Surface-expressed invariant chain (CD74) is required for internalization of human leucocyte antigen-DR molecules to early endosomal compartments.

Published

Journal Article

Transport of major histocompatibility complex (MHC) class II molecules to the endocytic route is directed by the associated invariant chain (Ii). In the endocytic pathway, Ii is proteolytically cleaved and, upon removal of residual Ii fragments, class II alpha beta dimers are charged with antigenic peptide and recognized by CD4+ T cells. Although distinct peptide-loading compartments such as MIIC (MHC class II loading compartment) and CIIV (MHC class II vesicles) have been characterized in different cells, there is growing evidence of a multitude of subcellular compartments in which antigenic peptide loading takes place. We employed a physiological cellular system in which surface Ii (CD74) and surface human leucocyte antigen (HLA)-DR were induced either alone or in combination. This was achieved by transient exposure of HT-29 cells to recombinant interferon-gamma (rIFN-gamma). Using distinct cellular variants, we showed that: (i) the majority of Ii molecules physically associate on the cell membrane with class II dimers to form DR alpha beta:Ii complexes; (ii) the presence of surface Ii is a prerequisite for the rapid uptake of HLA-DR-specific monoclonal antibodies into early endosomes because only the surface DR+/Ii+ phenotype, and not the DR+/Ii- variant, efficiently internalizes; and (iii) the HLA-DR:Ii complexes are targeted to early endosomes, as indicated by co-localization with the GTPase, Rab5, and endocytosed bovine serum albumin. Internalization of HLA-DR:Ii complexes, accommodation of peptides by DR alphabeta heterodimers in early endosomes and recycling to the cell surface may be a mechanism used to increase the peptide repertoire that antigen-presenting cells display to MHC class II-restricted T cells.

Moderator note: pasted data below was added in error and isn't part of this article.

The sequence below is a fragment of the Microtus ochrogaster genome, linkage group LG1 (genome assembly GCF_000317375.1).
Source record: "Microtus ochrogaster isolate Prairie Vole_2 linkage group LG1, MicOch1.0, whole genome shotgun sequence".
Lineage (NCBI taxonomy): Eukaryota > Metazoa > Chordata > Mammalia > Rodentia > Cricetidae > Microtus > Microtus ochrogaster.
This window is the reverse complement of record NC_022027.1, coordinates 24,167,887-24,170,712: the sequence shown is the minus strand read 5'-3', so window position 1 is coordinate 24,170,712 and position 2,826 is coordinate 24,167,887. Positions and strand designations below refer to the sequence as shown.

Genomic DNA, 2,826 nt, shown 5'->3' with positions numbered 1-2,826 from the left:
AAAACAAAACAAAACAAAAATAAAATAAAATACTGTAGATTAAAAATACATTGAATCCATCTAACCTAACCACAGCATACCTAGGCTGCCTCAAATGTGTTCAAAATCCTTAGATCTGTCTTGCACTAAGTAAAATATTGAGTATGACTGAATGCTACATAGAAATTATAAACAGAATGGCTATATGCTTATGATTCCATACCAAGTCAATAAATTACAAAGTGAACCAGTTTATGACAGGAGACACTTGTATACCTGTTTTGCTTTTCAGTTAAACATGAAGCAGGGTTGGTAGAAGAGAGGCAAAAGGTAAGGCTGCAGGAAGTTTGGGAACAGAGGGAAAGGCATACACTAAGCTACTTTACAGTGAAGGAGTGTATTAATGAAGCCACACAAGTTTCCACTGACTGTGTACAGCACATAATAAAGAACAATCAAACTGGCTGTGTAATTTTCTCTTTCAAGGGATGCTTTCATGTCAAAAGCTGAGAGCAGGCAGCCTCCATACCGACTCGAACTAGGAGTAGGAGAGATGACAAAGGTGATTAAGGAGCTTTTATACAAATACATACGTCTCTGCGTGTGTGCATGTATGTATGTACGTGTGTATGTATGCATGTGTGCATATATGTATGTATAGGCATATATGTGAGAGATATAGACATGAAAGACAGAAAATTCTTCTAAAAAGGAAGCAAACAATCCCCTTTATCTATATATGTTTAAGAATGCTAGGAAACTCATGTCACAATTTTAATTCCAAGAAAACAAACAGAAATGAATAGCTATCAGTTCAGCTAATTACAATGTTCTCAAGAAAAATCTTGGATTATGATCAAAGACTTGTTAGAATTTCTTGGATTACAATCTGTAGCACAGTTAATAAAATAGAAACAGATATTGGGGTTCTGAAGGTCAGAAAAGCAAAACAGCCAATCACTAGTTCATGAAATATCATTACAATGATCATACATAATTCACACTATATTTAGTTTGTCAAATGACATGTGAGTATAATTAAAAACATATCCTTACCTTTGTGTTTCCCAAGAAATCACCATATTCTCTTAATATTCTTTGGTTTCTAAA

Full Text

Duke Authors

Cited Authors

  • Moldenhauer, G; Henne, C; Karhausen, J; Möller, P

Published Date

  • March 1999

Published In

Volume / Issue

  • 96 / 3

Start / End Page

  • 473 - 484

PubMed ID

  • 10233730

Pubmed Central ID

  • 10233730

International Standard Serial Number (ISSN)

  • 0019-2805

Digital Object Identifier (DOI)

  • 10.1046/j.1365-2567.1999.00676.x

Language

  • eng

Conference Location

  • England